Radiologists characterize each mammogram into one of four levels of overall density: almost entirely fatty, scattered areas of fibroglandular density, heterogeneously dense, and extremely dense. There are two primary implications of mammographic breast density. The first involves the effect on mammographic sensitivity i. Masking occurs when surrounding breast tissue obscures a cancer.
Dense Breasts: Answers to Commonly Asked Questions - National Cancer Institute
Dense breast tissue is detected on a mammogram. Additional imaging tests are sometimes recommended for women with dense breasts. If a recent mammogram showed you have dense breast tissue, you may wonder what this means for your breast cancer risk. Doctors know dense breast tissue makes breast cancer screening more difficult and it increases the risk of breast cancer. Review your breast cancer risk factors with your doctor and consider your options for additional breast cancer screening tests. Together you can decide whether additional screening tests are right for you. Dense breast tissue refers to the appearance of breast tissue on a mammogram.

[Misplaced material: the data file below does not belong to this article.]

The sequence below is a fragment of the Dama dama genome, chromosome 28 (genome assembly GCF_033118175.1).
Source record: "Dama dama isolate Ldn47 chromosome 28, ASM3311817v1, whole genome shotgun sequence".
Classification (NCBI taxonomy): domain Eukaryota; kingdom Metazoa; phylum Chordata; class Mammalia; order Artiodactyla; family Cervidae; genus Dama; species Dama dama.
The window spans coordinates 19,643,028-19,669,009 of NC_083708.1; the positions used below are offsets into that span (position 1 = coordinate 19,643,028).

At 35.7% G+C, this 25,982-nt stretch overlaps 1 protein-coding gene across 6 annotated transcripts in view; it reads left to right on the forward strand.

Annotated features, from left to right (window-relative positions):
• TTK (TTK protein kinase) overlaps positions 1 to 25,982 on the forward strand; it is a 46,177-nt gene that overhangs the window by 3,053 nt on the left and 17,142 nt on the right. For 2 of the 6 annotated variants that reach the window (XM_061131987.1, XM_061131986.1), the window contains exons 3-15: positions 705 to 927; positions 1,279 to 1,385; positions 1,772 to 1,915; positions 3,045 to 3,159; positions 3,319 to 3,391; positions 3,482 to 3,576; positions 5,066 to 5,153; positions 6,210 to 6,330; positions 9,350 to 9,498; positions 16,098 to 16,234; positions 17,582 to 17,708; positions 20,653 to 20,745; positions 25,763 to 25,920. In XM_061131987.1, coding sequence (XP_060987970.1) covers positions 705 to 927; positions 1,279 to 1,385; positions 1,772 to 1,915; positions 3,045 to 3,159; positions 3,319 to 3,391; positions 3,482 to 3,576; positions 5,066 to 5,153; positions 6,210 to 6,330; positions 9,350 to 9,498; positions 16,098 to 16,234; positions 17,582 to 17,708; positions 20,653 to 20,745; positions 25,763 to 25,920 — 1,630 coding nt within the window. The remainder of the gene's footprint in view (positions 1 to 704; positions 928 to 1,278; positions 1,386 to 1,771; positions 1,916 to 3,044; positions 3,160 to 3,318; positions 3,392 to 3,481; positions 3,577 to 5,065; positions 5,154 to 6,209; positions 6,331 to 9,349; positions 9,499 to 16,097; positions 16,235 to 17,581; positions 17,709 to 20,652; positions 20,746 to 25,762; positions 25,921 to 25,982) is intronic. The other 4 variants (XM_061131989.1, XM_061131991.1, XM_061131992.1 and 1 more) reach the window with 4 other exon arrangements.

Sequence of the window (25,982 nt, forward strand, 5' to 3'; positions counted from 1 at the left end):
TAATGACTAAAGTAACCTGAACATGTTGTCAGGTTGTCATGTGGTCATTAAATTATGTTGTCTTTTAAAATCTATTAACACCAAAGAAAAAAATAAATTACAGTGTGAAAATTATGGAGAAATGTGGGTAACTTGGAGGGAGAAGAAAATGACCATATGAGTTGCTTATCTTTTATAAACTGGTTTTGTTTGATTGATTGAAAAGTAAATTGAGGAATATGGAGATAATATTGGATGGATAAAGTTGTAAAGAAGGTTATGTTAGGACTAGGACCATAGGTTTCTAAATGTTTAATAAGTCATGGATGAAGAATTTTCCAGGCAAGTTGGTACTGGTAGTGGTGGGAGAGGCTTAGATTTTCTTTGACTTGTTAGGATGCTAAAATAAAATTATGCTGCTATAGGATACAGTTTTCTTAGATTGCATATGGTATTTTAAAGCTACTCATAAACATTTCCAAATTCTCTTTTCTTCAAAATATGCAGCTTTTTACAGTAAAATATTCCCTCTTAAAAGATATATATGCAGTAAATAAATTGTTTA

Page Content What is breast density? Breasts are made up of two main types of tissue — fibroglandular tissue and fatty tissue. Fibroglandular tissue appears dense on a mammogram, while fatty tissue does not.
Some mammogram reports sent to women mention breast density. Your health care provider can also tell you if your mammogram shows that you have dense breasts. In some states, women whose mammograms show heterogenously dense or extremely dense breasts must be told that they have dense breasts in the summary of the mammogram report that is sent to patients sometimes called the lay summary. Dense breast tissue is common and is not abnormal. However, dense breast tissue can make it harder to evaluate the results of your mammogram and may also be associated with an increased risk of breast cancer.